Once your teenager begins driving it’s a whole new adventure as a parent. They grow up so fast! Choosing a car for your teen, or helping them choose a car, is a different experience than selecting a vehicle for yourself. While your teen may go for the coolest ride they can find, you will want to consider first and foremost safety. Price and fuel economy are also important, let’s dive (or should we say drive) in!
Many parents assume a larger car automatically means it is safer, which can often be true but there are also some risks to consider with larger vehicles. For example, SUVs can have more of a rolling risk and also more seats allow for more passengers. Statistics show the more friends a teen has in a car with them, the higher the crash risk. Overall, mid-sized sedans are shown in reports to be the safest cars – not too big and not too small. Although older and used cars are more affordable, they may lack some of the newly required safety features that cars built within the past few years now have. Some of the important features that the safest rated cars for 2020 have included:
- electronic stability control
- automatic emergency braking
- blind-spot warning systems
- forward collision warning
- strong obstacle avoidance performance
- limited acceleration
Also, check for how many airbags the vehicle has –The more the better! Rearview cameras are also an excellent, helpful safety feature for a less experienced driver.
The Test Drive.
It’s a good idea to join your teen to test-drive vehicles and be that second set of eyes to assess the options. If you happen to have a mechanic friend it’s also recommended to bring them along. Make sure to conduct a thorough walk-through to check through rust, head and tail lights, dents, scratches. During the test drive look for important purchasing factors that may include comfort and safety, good braking system, suspension, GPS, radio, Bluetooth and climate control. It’s helpful to bring a checklist along to remember what to look for!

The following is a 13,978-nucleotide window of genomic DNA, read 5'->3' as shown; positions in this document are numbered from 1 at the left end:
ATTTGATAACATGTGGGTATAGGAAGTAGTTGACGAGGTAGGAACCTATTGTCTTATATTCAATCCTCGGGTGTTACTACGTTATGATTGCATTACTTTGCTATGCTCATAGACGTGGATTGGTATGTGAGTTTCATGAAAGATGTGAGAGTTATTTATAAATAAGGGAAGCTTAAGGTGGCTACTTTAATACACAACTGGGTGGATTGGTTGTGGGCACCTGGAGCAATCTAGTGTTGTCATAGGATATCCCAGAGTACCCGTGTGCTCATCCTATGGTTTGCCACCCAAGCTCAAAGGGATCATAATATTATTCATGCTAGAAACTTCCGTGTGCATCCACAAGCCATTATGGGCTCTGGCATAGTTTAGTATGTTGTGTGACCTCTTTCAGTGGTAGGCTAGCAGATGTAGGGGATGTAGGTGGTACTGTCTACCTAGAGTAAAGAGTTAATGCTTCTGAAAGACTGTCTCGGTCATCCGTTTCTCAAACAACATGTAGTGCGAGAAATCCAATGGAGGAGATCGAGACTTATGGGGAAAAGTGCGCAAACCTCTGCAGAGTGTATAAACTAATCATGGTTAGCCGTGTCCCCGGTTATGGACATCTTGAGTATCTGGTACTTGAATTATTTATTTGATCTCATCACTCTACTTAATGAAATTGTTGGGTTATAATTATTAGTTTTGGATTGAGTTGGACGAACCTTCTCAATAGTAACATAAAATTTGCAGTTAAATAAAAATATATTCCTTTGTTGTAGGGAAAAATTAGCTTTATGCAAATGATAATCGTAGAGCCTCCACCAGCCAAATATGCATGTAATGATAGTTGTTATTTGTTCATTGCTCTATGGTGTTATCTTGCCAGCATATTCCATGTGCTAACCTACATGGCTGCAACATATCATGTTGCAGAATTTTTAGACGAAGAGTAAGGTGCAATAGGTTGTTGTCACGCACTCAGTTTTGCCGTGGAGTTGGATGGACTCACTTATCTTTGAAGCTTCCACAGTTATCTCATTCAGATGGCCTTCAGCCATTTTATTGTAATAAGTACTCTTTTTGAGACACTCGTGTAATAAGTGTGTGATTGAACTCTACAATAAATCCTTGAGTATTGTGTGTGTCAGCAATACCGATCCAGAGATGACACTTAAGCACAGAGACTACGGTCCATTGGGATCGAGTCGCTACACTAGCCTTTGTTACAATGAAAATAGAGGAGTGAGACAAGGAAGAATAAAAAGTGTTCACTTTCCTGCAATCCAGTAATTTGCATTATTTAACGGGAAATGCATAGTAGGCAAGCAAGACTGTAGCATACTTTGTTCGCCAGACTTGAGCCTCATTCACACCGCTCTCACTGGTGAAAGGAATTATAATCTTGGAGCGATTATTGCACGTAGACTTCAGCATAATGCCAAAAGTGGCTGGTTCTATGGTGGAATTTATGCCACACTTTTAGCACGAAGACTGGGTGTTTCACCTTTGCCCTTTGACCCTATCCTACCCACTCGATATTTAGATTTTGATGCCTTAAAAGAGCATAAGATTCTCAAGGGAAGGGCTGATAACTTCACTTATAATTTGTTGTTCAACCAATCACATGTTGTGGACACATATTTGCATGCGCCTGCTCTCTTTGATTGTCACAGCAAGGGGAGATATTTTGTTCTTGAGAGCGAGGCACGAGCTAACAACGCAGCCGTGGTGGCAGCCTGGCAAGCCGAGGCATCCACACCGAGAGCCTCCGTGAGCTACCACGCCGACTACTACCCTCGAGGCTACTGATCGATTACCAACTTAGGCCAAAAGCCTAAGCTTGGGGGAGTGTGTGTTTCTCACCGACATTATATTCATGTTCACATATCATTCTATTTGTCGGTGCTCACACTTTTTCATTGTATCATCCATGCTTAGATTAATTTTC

Comparing Fuel Economy.
A teen’s schedule is typically packed with after-school activities, social events, and school itself. So, it’s safe to say fuel economy will be important for helping your teen stay within a budget. As a general rule, the smaller the vehicle, the more fuel-efficient it will be, but fuel economy consumer reports are great ways to compare car makes and models to determine fuel efficiency.
Negotiating the deal.
Doing your research is a foolproof way to build the foundation of your car negotiations. Being informed on what the vehicle you are interested in is worth, will help give you leverage in your negotiations. Tell the dealer you are shopping around but interested in making a deal. You should know ahead of time what your highest price is and start at a number that gives you room to negotiate before you reach the top end of your budget. It’s a good idea to visit multiple dealerships to get a variety of offers and have further bargaining points, by letting the salespeople know you have seen a better price elsewhere.
Insuring the vehicle.
When insuring a car for a teen, your rates are bound to change but it’s essential to make sure your teen gets covered. You may want to consider accompanying your teen to the insurance brokers office the first time they go to insure their vehicle.
If a learner will be driving your vehicle, as part of changes to insurance that took effect on September 1, 2019, you will need to list them on your policy and the learner premium will apply. The learner premium ranges from $130 to $250 per year, depending on where you live. Find out more about the learner premium.
We are here to help you navigate the right auto insurance policy for your teen. Connect with one of our agents today by phone, email, or walk into one of our 46 locations serving communities throughout British Columbia!